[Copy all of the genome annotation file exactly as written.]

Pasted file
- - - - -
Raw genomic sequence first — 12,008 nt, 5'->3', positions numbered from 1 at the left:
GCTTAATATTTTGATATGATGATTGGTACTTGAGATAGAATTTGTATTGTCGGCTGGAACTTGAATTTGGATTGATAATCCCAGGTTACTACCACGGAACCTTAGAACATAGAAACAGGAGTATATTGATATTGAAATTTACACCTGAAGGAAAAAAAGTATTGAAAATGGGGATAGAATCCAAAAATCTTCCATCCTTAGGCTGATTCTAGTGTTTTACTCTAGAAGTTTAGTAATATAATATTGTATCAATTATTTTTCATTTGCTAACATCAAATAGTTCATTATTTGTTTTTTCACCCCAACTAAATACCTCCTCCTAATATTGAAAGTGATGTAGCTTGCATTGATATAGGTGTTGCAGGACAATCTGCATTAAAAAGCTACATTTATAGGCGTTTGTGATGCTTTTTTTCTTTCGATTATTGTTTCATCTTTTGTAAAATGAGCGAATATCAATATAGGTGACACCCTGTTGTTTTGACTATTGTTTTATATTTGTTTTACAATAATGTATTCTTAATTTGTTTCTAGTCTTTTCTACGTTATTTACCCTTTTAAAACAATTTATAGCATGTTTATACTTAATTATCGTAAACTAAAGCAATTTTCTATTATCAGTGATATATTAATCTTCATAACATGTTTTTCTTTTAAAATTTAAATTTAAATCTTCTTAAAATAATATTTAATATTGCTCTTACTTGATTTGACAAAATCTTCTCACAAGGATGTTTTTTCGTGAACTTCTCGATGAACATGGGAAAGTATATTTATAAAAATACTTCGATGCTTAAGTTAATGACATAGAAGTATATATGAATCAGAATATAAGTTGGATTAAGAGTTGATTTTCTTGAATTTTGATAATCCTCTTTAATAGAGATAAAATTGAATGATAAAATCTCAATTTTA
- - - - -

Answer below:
Raw genomic sequence first — 12,008 nt, 5'->3', positions numbered from 1 at the left:
GCTTAATATTTTGATATGATGATTGGTACTTGAGATAGAATTTGTATTGTCGGCTGGAACTTGAATTTGGATTGATAATCCCAGGTTACTACCACGGAACCTTAGAACATAGAAACAGGAGTATATTGATATTGAAATTTACACCTGAAGGAAAAAAAGTATTGAAAATGGGGATAGAATCCAAAAATCTTCCATCCTTAGGCTGATTCTAGTGTTTTACTCTAGAAGTTTAGTAATATAATATTGTATCAATTATTTTTCATTTGCTAACATCAAATAGTTCATTATTTGTTTTTTCACCCCAACTAAATACCTCCTCCTAATATTGAAAGTGATGTAGCTTGCATTGATATAGGTGTTGCAGGACAATCTGCATTAAAAAGCTACATTTATAGGCGTTTGTGATGCTTTTTTTCTTTCGATTATTGTTTCATCTTTTGTAAAATGAGCGAATATCAATATAGGTGACACCCTGTTGTTTTGACTATTGTTTTATATTTGTTTTACAATAATGTATTCTTAATTTGTTTCTAGTCTTTTCTACGTTATTTACCCTTTTAAAACAATTTATAGCATGTTTATACTTAATTATCGTAAACTAAAGCAATTTTCTATTATCAGTGATATATTAATCTTCATAACATGTTTTTCTTTTAAAATTTAAATTTAAATCTTCTTAAAATAATATTTAATATTGCTCTTACTTGATTTGACAAAATCTTCTCACAAGGATGTTTTTTCGTGAACTTCTCGATGAACATGGGAAAGTATATTTATAAAAATACTTCGATGCTTAAGTTAATGACATAGAAGTATATATGAATCAGAATATAAGTTGGATTAAGAGTTGATTTTCTTGAATTTTGATAATCCTCTTTAATAGAGATAAAATTGAATGATAAAATCTCAATTTTA